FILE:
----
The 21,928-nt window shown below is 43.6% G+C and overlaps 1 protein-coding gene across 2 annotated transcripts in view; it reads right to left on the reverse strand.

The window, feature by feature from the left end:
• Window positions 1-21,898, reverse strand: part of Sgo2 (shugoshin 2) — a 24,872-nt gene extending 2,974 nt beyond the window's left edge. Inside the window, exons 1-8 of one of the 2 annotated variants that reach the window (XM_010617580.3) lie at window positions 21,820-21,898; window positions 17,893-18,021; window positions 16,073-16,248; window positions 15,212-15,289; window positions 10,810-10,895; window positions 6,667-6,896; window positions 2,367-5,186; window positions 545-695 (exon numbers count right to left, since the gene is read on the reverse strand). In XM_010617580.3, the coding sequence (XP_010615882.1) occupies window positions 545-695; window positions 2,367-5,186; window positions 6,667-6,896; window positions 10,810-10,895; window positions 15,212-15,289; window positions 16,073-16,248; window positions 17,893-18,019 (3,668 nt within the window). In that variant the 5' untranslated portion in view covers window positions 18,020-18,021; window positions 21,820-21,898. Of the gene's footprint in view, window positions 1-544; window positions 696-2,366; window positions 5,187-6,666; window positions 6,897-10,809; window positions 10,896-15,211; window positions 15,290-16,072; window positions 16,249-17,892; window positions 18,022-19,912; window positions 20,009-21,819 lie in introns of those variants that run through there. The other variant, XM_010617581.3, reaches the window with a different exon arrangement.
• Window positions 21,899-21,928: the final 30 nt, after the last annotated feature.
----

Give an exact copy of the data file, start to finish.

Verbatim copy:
The 21,928-nt window shown below is 43.6% G+C and overlaps 1 protein-coding gene across 2 annotated transcripts in view; it reads right to left on the reverse strand.

The window, feature by feature from the left end:
• Window positions 1-21,898, reverse strand: part of Sgo2 (shugoshin 2) — a 24,872-nt gene extending 2,974 nt beyond the window's left edge. Inside the window, exons 1-8 of one of the 2 annotated variants that reach the window (XM_010617580.3) lie at window positions 21,820-21,898; window positions 17,893-18,021; window positions 16,073-16,248; window positions 15,212-15,289; window positions 10,810-10,895; window positions 6,667-6,896; window positions 2,367-5,186; window positions 545-695 (exon numbers count right to left, since the gene is read on the reverse strand). In XM_010617580.3, the coding sequence (XP_010615882.1) occupies window positions 545-695; window positions 2,367-5,186; window positions 6,667-6,896; window positions 10,810-10,895; window positions 15,212-15,289; window positions 16,073-16,248; window positions 17,893-18,019 (3,668 nt within the window). In that variant the 5' untranslated portion in view covers window positions 18,020-18,021; window positions 21,820-21,898. Of the gene's footprint in view, window positions 1-544; window positions 696-2,366; window positions 5,187-6,666; window positions 6,897-10,809; window positions 10,896-15,211; window positions 15,290-16,072; window positions 16,249-17,892; window positions 18,022-19,912; window positions 20,009-21,819 lie in introns of those variants that run through there. The other variant, XM_010617581.3, reaches the window with a different exon arrangement.
• Window positions 21,899-21,928: the final 30 nt, after the last annotated feature.